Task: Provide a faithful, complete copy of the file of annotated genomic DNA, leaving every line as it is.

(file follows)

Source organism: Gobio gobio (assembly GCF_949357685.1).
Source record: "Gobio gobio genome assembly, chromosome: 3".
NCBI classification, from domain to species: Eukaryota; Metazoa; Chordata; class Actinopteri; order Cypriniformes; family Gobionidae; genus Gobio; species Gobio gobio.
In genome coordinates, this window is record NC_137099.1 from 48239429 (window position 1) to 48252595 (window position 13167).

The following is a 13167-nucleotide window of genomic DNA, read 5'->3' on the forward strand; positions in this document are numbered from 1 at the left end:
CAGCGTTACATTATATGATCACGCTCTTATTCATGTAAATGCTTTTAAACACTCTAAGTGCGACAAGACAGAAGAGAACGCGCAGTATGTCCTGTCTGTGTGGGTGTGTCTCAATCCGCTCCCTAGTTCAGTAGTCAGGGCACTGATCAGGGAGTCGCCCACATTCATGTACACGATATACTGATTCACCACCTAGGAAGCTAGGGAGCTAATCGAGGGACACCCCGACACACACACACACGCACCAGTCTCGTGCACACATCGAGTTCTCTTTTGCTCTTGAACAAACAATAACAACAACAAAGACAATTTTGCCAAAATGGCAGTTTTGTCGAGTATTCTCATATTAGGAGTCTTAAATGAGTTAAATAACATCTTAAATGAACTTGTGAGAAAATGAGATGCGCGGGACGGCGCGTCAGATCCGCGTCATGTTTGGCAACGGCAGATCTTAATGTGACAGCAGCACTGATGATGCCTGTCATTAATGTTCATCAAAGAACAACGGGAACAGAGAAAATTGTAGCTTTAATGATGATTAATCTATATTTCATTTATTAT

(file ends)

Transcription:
Source organism: Gobio gobio (assembly GCF_949357685.1).
Source record: "Gobio gobio genome assembly, chromosome: 3".
NCBI classification, from domain to species: Eukaryota; Metazoa; Chordata; class Actinopteri; order Cypriniformes; family Gobionidae; genus Gobio; species Gobio gobio.
In genome coordinates, this window is record NC_137099.1 from 48239429 (window position 1) to 48252595 (window position 13167).

The following is a 13167-nucleotide window of genomic DNA, read 5'->3' on the forward strand; positions in this document are numbered from 1 at the left end:
CAGCGTTACATTATATGATCACGCTCTTATTCATGTAAATGCTTTTAAACACTCTAAGTGCGACAAGACAGAAGAGAACGCGCAGTATGTCCTGTCTGTGTGGGTGTGTCTCAATCCGCTCCCTAGTTCAGTAGTCAGGGCACTGATCAGGGAGTCGCCCACATTCATGTACACGATATACTGATTCACCACCTAGGAAGCTAGGGAGCTAATCGAGGGACACCCCGACACACACACACACGCACCAGTCTCGTGCACACATCGAGTTCTCTTTTGCTCTTGAACAAACAATAACAACAACAAAGACAATTTTGCCAAAATGGCAGTTTTGTCGAGTATTCTCATATTAGGAGTCTTAAATGAGTTAAATAACATCTTAAATGAACTTGTGAGAAAATGAGATGCGCGGGACGGCGCGTCAGATCCGCGTCATGTTTGGCAACGGCAGATCTTAATGTGACAGCAGCACTGATGATGCCTGTCATTAATGTTCATCAAAGAACAACGGGAACAGAGAAAATTGTAGCTTTAATGATGATTAATCTATATTTCATTTATTAT